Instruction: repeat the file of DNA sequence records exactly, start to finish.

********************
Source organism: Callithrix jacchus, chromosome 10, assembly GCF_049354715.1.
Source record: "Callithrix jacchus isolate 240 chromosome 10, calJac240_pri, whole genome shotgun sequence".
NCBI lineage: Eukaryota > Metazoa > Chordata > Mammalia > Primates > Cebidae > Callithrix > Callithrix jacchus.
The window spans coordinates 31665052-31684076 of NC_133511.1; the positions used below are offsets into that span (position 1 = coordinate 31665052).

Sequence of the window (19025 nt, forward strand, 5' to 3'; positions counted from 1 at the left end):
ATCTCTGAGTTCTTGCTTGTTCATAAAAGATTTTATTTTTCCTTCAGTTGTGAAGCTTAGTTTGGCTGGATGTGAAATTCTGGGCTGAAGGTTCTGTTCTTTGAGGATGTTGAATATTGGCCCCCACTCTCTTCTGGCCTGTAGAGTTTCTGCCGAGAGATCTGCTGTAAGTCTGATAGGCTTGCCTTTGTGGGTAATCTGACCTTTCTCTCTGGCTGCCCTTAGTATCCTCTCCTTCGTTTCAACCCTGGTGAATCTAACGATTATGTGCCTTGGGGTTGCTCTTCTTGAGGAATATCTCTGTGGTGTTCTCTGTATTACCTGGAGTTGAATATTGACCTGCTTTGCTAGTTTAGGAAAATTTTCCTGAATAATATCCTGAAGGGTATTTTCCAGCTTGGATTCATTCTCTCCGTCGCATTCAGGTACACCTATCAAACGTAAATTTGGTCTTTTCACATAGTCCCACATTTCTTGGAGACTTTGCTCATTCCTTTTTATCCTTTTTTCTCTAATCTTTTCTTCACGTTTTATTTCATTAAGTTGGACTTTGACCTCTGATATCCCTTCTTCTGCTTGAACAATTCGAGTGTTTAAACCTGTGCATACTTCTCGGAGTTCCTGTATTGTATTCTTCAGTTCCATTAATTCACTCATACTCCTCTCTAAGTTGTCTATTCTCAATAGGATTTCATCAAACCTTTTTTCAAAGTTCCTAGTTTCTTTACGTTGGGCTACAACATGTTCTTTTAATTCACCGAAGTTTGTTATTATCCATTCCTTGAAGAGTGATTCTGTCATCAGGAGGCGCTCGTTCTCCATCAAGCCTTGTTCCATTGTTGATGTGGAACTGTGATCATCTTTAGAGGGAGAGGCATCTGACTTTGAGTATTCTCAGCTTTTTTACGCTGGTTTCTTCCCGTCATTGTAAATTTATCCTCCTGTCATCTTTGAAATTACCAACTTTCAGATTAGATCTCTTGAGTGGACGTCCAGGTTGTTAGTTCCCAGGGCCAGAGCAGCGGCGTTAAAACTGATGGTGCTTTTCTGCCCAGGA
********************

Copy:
Source organism: Callithrix jacchus, chromosome 10, assembly GCF_049354715.1.
Source record: "Callithrix jacchus isolate 240 chromosome 10, calJac240_pri, whole genome shotgun sequence".
NCBI lineage: Eukaryota > Metazoa > Chordata > Mammalia > Primates > Cebidae > Callithrix > Callithrix jacchus.
The window spans coordinates 31665052-31684076 of NC_133511.1; the positions used below are offsets into that span (position 1 = coordinate 31665052).

Sequence of the window (19025 nt, forward strand, 5' to 3'; positions counted from 1 at the left end):
ATCTCTGAGTTCTTGCTTGTTCATAAAAGATTTTATTTTTCCTTCAGTTGTGAAGCTTAGTTTGGCTGGATGTGAAATTCTGGGCTGAAGGTTCTGTTCTTTGAGGATGTTGAATATTGGCCCCCACTCTCTTCTGGCCTGTAGAGTTTCTGCCGAGAGATCTGCTGTAAGTCTGATAGGCTTGCCTTTGTGGGTAATCTGACCTTTCTCTCTGGCTGCCCTTAGTATCCTCTCCTTCGTTTCAACCCTGGTGAATCTAACGATTATGTGCCTTGGGGTTGCTCTTCTTGAGGAATATCTCTGTGGTGTTCTCTGTATTACCTGGAGTTGAATATTGACCTGCTTTGCTAGTTTAGGAAAATTTTCCTGAATAATATCCTGAAGGGTATTTTCCAGCTTGGATTCATTCTCTCCGTCGCATTCAGGTACACCTATCAAACGTAAATTTGGTCTTTTCACATAGTCCCACATTTCTTGGAGACTTTGCTCATTCCTTTTTATCCTTTTTTCTCTAATCTTTTCTTCACGTTTTATTTCATTAAGTTGGACTTTGACCTCTGATATCCCTTCTTCTGCTTGAACAATTCGAGTGTTTAAACCTGTGCATACTTCTCGGAGTTCCTGTATTGTATTCTTCAGTTCCATTAATTCACTCATACTCCTCTCTAAGTTGTCTATTCTCAATAGGATTTCATCAAACCTTTTTTCAAAGTTCCTAGTTTCTTTACGTTGGGCTACAACATGTTCTTTTAATTCACCGAAGTTTGTTATTATCCATTCCTTGAAGAGTGATTCTGTCATCAGGAGGCGCTCGTTCTCCATCAAGCCTTGTTCCATTGTTGATGTGGAACTGTGATCATCTTTAGAGGGAGAGGCATCTGACTTTGAGTATTCTCAGCTTTTTTACGCTGGTTTCTTCCCGTCATTGTAAATTTATCCTCCTGTCATCTTTGAAATTACCAACTTTCAGATTAGATCTCTTGAGTGGACGTCCAGGTTGTTAGTTCCCAGGGCCAGAGCAGCGGCGTTAAAACTGATGGTGCTTTTCTGCCCAGGA